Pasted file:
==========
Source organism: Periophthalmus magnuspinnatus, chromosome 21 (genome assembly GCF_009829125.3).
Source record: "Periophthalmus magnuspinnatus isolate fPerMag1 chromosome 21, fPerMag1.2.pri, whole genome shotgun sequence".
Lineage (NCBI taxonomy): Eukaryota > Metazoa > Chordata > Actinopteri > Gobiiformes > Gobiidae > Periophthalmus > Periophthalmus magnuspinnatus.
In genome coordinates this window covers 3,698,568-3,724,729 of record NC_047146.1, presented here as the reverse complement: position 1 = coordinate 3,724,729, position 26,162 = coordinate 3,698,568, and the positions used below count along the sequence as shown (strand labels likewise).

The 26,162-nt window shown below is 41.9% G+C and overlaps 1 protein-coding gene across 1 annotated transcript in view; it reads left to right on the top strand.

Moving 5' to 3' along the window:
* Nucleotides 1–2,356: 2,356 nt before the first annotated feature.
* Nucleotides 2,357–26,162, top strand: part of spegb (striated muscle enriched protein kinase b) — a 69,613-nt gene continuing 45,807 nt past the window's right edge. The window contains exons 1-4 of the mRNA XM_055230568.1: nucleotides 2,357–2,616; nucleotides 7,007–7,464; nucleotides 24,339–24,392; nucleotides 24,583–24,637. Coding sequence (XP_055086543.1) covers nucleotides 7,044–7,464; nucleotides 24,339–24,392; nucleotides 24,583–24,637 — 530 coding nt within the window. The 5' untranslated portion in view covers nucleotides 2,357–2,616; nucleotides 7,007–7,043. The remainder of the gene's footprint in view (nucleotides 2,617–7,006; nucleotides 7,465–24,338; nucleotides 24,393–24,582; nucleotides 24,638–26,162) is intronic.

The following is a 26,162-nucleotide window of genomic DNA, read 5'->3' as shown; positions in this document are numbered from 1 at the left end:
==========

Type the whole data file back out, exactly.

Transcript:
Source organism: Periophthalmus magnuspinnatus, chromosome 21 (genome assembly GCF_009829125.3).
Source record: "Periophthalmus magnuspinnatus isolate fPerMag1 chromosome 21, fPerMag1.2.pri, whole genome shotgun sequence".
Lineage (NCBI taxonomy): Eukaryota > Metazoa > Chordata > Actinopteri > Gobiiformes > Gobiidae > Periophthalmus > Periophthalmus magnuspinnatus.
In genome coordinates this window covers 3,698,568-3,724,729 of record NC_047146.1, presented here as the reverse complement: position 1 = coordinate 3,724,729, position 26,162 = coordinate 3,698,568, and the positions used below count along the sequence as shown (strand labels likewise).

The 26,162-nt window shown below is 41.9% G+C and overlaps 1 protein-coding gene across 1 annotated transcript in view; it reads left to right on the top strand.

Moving 5' to 3' along the window:
* Nucleotides 1–2,356: 2,356 nt before the first annotated feature.
* Nucleotides 2,357–26,162, top strand: part of spegb (striated muscle enriched protein kinase b) — a 69,613-nt gene continuing 45,807 nt past the window's right edge. The window contains exons 1-4 of the mRNA XM_055230568.1: nucleotides 2,357–2,616; nucleotides 7,007–7,464; nucleotides 24,339–24,392; nucleotides 24,583–24,637. Coding sequence (XP_055086543.1) covers nucleotides 7,044–7,464; nucleotides 24,339–24,392; nucleotides 24,583–24,637 — 530 coding nt within the window. The 5' untranslated portion in view covers nucleotides 2,357–2,616; nucleotides 7,007–7,043. The remainder of the gene's footprint in view (nucleotides 2,617–7,006; nucleotides 7,465–24,338; nucleotides 24,393–24,582; nucleotides 24,638–26,162) is intronic.

The following is a 26,162-nucleotide window of genomic DNA, read 5'->3' as shown; positions in this document are numbered from 1 at the left end: